Making the best of Japan’s summer heat

It’s no secret that Japan summers are hot, and we arrived just in time for a huge heat wave throughout the country. During the week this means drinking water incessantly while sweltering in office clothing and thanking the universe my apartment has air conditioning. The weekend brought a much appreciated opportunity to venture further in the prefecture and visit the beach in Takaoka. The day held many surprising moments.

Our first stop was a restaurant overlooking the beach called “Torattoria DOCG”. The space was beautiful, with large wooden tables and a wall of windows flooding the dining room with sunlight.


We each ordered a different pasta, and added the lunch special of salad, bread and ice cream. The food was decidedly Italian, but with touches of Japanese influence. The salad was topped with a characteristic ginger dressing and the tomato and basil pasta I ordered included some incredible Japanese mushrooms. When our desert arrived we were pleasantly surprised to try Japanese sesame ice cream for the first time!


It’s incredibly ironic that in Canada I almost exclusively at East Asian restaurants and now I’ve eaten mostly non-Japanese style food.

Down at the beach gathering we swam and played to out hearts’ content chasing sand crabs and attempting to keep up with a Yoga class on the beach. Later in the night we were again surrounded by a variety of cultural influences and my presumptions about Japan were challenged by the abundance of dreadlocks and hemp pants. Certainly sitting on the beach listening to a DJ playing Bob Marley, watching a Japanese family’s dance performance and eating Brazilian BBQ and banana donuts was not an experience I anticipated, but that made it all the more enjoyable!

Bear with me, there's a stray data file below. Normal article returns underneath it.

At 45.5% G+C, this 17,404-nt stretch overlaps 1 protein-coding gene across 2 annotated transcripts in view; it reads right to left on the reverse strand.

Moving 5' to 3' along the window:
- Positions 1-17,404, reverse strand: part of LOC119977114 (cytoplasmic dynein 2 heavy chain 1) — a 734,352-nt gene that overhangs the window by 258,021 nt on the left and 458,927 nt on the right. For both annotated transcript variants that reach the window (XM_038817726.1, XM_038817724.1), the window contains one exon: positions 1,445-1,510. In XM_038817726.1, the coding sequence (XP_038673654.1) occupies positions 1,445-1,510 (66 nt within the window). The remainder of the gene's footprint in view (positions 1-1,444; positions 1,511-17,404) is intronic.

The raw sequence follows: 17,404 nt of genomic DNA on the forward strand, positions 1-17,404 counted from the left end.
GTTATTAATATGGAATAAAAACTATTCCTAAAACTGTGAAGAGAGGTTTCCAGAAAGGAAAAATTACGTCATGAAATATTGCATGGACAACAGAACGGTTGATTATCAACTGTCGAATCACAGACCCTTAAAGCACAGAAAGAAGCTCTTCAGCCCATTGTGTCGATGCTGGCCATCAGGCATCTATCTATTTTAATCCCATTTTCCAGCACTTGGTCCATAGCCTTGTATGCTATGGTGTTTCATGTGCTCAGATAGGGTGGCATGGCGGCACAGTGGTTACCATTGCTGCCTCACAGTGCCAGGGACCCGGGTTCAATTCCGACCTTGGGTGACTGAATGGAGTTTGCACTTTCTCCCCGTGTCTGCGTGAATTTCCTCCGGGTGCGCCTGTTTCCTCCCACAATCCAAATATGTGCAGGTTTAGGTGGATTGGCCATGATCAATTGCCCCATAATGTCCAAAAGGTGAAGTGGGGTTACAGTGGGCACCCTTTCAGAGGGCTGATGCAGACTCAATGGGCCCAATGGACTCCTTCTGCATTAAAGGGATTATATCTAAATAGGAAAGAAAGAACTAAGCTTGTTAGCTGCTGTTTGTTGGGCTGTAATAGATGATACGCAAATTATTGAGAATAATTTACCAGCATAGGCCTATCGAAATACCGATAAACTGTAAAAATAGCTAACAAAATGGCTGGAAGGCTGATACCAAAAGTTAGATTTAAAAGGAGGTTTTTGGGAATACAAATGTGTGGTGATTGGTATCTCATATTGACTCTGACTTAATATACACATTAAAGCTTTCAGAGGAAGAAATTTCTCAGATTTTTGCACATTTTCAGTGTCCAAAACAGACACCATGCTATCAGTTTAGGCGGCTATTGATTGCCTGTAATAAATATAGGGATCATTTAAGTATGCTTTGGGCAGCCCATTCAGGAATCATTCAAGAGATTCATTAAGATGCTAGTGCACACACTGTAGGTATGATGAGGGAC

Today was the most stares I’ve gotten as a foreigner, and it was almost comical to have groups of people nudge each other as we walked by. It certainly makes for some interesting encounters, as those with some knowledge of English are eager to say hello. The roles were reversed when I heard Tagalog next to me and excitedly said “kumusta!“… Only to feel embarrassed when I couldn’t actually keep the conversation going. It didn’t seem to matter, as anytime words fail, smiles and bowing always pass the language barrier.